Should big data be used to discourage poor students from university?

Should big data be used to discourage poor students from university?

Young adults born into low socioeconomic families can use an algorithm built on government-collected data to determine whether or not they should bother with their tertiary education, a representative from the Victorian Tertiary Admissions Centre has revealed.

It was alleged at the Data + Privacy Asia Pacific conference in Sydney on Wednesday one unnamed company is looking into use of “very detailed information” about socioeconomic backgrounds, amongst other things, to create platforms whereby young people can go in and plug in their data to receive a determination on the likelihood of their ability to continue at university.

“This group has been working on programs that educators might be appalled at, where kids would type in and it will say to them, ‘Well based on your socioeconomic background and your parents history etc you won’t do very well at university’ … or your odds are low,” the admissions centre representative explained.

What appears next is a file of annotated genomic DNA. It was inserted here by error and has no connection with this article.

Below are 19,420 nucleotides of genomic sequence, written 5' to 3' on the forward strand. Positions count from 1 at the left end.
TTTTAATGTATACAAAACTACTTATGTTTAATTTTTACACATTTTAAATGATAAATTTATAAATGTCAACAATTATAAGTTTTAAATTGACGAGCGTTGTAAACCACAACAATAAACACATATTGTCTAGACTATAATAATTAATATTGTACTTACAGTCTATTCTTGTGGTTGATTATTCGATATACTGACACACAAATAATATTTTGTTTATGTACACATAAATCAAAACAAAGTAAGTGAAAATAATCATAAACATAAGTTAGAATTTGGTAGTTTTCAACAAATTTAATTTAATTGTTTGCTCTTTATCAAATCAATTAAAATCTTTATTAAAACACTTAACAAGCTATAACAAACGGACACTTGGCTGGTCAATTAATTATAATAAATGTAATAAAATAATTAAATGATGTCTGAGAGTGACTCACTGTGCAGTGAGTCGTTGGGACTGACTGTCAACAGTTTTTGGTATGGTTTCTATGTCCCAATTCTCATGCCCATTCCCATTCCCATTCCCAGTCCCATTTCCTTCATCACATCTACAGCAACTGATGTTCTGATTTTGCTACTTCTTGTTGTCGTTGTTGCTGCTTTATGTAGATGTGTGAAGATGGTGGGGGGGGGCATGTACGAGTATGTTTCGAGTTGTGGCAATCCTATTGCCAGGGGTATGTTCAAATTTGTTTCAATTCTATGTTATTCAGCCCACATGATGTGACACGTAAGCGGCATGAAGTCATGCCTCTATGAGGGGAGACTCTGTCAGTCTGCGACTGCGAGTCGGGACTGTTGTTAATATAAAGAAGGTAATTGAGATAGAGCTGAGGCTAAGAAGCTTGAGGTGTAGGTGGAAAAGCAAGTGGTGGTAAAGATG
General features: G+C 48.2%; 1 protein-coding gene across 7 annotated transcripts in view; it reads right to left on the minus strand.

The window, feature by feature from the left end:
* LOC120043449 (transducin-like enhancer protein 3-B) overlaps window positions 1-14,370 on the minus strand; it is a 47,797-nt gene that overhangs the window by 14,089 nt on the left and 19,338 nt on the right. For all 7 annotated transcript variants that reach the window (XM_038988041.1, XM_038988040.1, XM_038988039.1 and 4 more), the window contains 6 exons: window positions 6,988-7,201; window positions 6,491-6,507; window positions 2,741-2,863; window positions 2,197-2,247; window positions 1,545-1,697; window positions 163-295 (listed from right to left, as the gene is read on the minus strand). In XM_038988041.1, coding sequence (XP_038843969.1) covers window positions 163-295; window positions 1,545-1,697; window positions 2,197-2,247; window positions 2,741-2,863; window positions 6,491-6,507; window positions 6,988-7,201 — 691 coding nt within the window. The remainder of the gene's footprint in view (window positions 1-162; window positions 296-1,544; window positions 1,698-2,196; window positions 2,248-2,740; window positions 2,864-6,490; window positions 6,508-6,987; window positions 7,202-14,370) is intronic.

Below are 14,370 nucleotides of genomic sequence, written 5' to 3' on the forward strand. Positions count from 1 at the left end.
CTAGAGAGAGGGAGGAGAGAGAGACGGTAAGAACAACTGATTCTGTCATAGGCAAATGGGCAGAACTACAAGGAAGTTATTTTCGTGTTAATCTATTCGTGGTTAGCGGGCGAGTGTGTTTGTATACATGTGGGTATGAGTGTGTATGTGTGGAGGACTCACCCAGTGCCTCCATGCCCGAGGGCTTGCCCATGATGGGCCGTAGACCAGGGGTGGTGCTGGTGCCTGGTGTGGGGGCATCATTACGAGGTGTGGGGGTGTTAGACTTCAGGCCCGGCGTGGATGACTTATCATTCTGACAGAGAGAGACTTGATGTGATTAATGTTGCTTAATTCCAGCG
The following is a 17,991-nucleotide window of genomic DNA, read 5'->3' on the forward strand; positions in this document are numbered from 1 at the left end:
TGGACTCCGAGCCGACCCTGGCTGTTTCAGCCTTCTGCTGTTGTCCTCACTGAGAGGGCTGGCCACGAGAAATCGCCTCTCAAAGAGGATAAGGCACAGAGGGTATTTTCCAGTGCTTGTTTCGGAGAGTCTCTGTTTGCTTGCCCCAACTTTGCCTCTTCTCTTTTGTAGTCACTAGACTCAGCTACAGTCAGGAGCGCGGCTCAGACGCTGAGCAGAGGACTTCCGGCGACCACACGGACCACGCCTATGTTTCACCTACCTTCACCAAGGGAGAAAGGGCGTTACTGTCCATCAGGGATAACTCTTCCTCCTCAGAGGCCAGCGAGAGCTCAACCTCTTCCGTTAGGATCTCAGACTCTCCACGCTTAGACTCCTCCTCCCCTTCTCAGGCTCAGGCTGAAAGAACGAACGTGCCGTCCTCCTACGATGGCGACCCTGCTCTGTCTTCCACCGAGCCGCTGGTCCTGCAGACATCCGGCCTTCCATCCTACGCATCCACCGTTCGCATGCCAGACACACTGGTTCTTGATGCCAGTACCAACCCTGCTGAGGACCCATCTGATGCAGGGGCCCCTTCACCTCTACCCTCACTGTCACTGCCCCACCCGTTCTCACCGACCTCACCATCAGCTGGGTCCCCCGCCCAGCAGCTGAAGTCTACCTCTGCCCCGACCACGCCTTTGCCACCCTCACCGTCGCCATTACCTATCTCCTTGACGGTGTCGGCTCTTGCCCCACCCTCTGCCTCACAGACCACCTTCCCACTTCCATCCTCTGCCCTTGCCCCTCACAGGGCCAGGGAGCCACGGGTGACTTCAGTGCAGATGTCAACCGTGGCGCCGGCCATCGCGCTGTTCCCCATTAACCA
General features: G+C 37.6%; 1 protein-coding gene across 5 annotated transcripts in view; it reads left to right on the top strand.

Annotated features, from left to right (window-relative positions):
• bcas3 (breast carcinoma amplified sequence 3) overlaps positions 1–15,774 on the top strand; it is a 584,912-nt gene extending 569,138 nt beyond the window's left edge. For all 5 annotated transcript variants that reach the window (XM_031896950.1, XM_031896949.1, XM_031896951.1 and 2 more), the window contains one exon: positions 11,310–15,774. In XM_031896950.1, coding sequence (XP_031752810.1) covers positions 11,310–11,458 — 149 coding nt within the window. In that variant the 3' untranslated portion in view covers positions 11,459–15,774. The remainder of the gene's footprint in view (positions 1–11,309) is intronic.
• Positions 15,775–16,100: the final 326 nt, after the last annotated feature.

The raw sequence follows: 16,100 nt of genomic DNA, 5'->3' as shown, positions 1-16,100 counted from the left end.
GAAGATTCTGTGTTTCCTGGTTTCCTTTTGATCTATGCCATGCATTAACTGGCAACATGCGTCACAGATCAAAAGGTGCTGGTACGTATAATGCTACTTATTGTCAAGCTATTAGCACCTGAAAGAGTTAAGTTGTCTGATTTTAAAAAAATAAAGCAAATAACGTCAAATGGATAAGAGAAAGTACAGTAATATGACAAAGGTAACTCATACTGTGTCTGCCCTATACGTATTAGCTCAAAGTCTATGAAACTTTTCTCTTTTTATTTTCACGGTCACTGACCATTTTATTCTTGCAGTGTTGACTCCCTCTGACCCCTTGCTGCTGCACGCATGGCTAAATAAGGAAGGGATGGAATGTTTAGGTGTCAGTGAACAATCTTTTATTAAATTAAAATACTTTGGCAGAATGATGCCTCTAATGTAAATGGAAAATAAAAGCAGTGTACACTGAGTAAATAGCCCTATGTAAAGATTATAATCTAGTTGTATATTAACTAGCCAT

A lot of data that is collected by tertiary admissions centres across Australia is mandated to go onto various government departments for a variety of reasons, but when the data is provided to other companies, Dr Simon Longstaff from the Ethics Centre said a discussion on ethical stewardship needs to be had.

“I suspect that government — in this case as in many — has acted without any thought of the ethical dimension,” Longstaff said. “Most of the time things go wrong in ethics, not because people are wicked … but because ‘everybody is doing it’.”

Longstaff said this kind of data use causes havoc in the world and questioned whether the appropriate government entities responsible for the data are taking action and apologising for misunderstanding the company’s purpose for collecting data.

Speaking with ZDNet, Anna Johnston, former New South Wales Deputy Privacy Commissioner and director at Salinger Privacy, said this type of data analytics has both a positive and a negative impact. She said questions need to be asked around why the data was collected in the first place, and then what universities — or individuals — are going to be doing with that information.

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